Aberdeen Fire and Rescue NSW welcomes new station commander, Captain Derek Wicks

RIGHT MAN FOR THE JOB: Newly-appointed Aberdeen Fire and Rescue NSW station commander Captain Derek Wicks and Duty Commander Inspector Michael Johnstone.
RIGHT MAN FOR THE JOB: Newly-appointed Aberdeen Fire and Rescue NSW station commander Captain Derek Wicks and Duty Commander Inspector Michael Johnstone.

ABERDEEN Fire and Rescue NSW (FRNSW) has welcomed a new station commander to the fold - but he's already well-known to his co-workers and the local community.

After fulfilling the deputy's role for the past 11-and-a-half years, Derek Wicks is taking over the reins from outgoing Captain Russell Burgin, who's decided to leave the area.

And, the man stepping into the "hot seat" couldn't be happier with his appointment.

"I've been at Aberdeen for almost two decades," Captain Wicks said.

"It's a great unit here - one that's really balanced.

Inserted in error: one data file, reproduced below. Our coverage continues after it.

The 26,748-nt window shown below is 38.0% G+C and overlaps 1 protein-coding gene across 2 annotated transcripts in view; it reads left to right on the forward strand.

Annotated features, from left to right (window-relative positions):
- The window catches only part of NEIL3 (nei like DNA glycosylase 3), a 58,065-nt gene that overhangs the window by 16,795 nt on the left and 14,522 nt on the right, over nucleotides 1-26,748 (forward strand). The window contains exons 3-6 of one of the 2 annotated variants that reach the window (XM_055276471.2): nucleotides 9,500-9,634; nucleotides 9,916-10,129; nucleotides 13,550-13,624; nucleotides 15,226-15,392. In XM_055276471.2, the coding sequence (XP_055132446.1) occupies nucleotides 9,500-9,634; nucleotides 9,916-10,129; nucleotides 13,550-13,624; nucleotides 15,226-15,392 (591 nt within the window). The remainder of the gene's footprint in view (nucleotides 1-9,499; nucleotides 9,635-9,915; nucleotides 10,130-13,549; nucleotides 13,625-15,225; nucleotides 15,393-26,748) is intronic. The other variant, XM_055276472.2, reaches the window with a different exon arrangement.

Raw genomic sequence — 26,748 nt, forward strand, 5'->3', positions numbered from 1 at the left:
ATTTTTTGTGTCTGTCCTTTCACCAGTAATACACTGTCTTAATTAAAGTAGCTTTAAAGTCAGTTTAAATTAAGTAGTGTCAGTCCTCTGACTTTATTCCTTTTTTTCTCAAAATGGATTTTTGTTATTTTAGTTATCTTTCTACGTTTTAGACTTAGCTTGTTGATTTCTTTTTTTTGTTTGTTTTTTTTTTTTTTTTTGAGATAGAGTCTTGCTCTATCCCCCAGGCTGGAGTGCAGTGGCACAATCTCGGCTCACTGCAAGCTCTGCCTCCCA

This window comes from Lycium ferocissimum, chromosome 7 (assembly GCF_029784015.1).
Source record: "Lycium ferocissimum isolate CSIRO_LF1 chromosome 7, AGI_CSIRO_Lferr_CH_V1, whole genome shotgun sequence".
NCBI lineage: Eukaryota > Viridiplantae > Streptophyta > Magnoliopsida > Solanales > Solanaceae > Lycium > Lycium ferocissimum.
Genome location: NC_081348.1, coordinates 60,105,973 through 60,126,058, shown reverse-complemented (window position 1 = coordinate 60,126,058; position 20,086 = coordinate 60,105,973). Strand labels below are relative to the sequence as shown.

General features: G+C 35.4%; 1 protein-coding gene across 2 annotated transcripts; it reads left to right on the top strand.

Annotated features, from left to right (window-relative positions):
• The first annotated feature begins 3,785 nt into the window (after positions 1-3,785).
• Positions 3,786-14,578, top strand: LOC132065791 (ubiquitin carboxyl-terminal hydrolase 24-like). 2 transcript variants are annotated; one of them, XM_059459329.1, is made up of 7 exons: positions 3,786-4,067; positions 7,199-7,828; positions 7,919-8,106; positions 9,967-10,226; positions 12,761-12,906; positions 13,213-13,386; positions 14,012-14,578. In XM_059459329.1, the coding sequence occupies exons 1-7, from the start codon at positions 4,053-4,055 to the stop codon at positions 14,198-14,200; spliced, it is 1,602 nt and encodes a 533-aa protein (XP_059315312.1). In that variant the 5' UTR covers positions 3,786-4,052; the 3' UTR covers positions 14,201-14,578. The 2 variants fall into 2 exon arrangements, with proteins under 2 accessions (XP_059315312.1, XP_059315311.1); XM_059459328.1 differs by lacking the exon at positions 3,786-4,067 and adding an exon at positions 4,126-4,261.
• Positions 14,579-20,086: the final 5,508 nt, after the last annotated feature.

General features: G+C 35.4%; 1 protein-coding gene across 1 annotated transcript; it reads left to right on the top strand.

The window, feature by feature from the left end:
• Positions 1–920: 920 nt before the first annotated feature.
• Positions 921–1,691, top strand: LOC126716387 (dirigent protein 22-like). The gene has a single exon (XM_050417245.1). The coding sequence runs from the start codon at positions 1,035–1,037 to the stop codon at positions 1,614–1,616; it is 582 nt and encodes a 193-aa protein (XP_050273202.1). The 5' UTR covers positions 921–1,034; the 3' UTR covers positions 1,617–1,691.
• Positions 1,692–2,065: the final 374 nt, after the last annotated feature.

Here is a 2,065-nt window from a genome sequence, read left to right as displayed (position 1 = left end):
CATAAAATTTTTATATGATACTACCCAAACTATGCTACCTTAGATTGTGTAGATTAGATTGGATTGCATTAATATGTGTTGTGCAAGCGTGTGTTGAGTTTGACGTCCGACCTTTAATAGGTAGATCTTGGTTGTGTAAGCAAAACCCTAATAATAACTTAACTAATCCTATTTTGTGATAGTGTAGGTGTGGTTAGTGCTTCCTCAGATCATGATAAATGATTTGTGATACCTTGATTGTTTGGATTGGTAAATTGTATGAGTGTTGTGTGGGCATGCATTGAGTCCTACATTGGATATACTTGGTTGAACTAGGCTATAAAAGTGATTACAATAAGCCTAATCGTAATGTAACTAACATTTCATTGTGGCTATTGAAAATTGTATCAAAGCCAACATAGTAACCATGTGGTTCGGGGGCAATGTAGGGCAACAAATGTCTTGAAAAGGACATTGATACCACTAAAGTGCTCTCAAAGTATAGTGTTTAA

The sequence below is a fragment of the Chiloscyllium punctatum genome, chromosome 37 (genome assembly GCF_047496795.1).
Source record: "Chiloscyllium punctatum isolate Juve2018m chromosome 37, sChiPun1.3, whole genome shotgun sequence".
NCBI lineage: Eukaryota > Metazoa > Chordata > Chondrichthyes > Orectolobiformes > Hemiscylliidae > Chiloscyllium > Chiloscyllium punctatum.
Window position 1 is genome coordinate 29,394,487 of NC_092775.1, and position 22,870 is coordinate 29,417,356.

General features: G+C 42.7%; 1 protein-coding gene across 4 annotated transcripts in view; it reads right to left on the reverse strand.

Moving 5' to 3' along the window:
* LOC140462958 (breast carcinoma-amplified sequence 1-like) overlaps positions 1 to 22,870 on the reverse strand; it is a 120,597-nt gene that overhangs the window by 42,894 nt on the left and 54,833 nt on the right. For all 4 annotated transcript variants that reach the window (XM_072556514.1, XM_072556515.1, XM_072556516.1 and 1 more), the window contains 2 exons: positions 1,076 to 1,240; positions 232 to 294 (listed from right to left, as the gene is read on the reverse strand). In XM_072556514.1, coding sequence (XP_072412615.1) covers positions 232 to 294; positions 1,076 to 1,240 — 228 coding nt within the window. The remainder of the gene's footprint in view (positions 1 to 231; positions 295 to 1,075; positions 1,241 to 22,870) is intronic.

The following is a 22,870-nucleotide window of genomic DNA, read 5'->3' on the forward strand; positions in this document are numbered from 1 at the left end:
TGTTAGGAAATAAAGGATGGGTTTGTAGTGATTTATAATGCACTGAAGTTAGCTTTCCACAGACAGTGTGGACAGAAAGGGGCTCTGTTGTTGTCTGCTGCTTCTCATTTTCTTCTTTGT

"We boast experience, with Brian Harshman's 30-plus years, which complements the younger guys' enthusiasm.

"I've also got a good Deputy Captain in Dave Kerr, who is part of the station's management team.

"They're always willing to learn and train hard.

"So, I'm keen to maintain the status quo.

"But, being their Captain is a bit of an honour."

One of his first duties will be to implement FRNSW's latest program, PRIME.

It stands for Prevention - Risk - Identification - Managing - Engagement.

"The initiative focuses on 'life visits'," Captain Wicks explained.

"We'll be going to houses in Aberdeen and checking on working smoke alarms.

"The firies recently did something similar at Singleton.

"It's FRNSW's goal to visit about 60,000 homes throughout the state.

"That [schedule] will start here in the next week or two."

The recent extreme conditions have also meant Aberdeen's finest, including Captain Wicks, have lent a hand fighting blazes in the Northern Tablelands and Northern Rivers.

"We've assisted strike teams at Glen Innes, Casino and Tenterfield," he said.

"In fact, our crew members have helped out on those emergencies on a regular basis.

"The boys saved a number of houses, too.

"They're long days but, in some ways, rewarding for us.

"It gives us a chance to hone our firefighting skills in different conditions."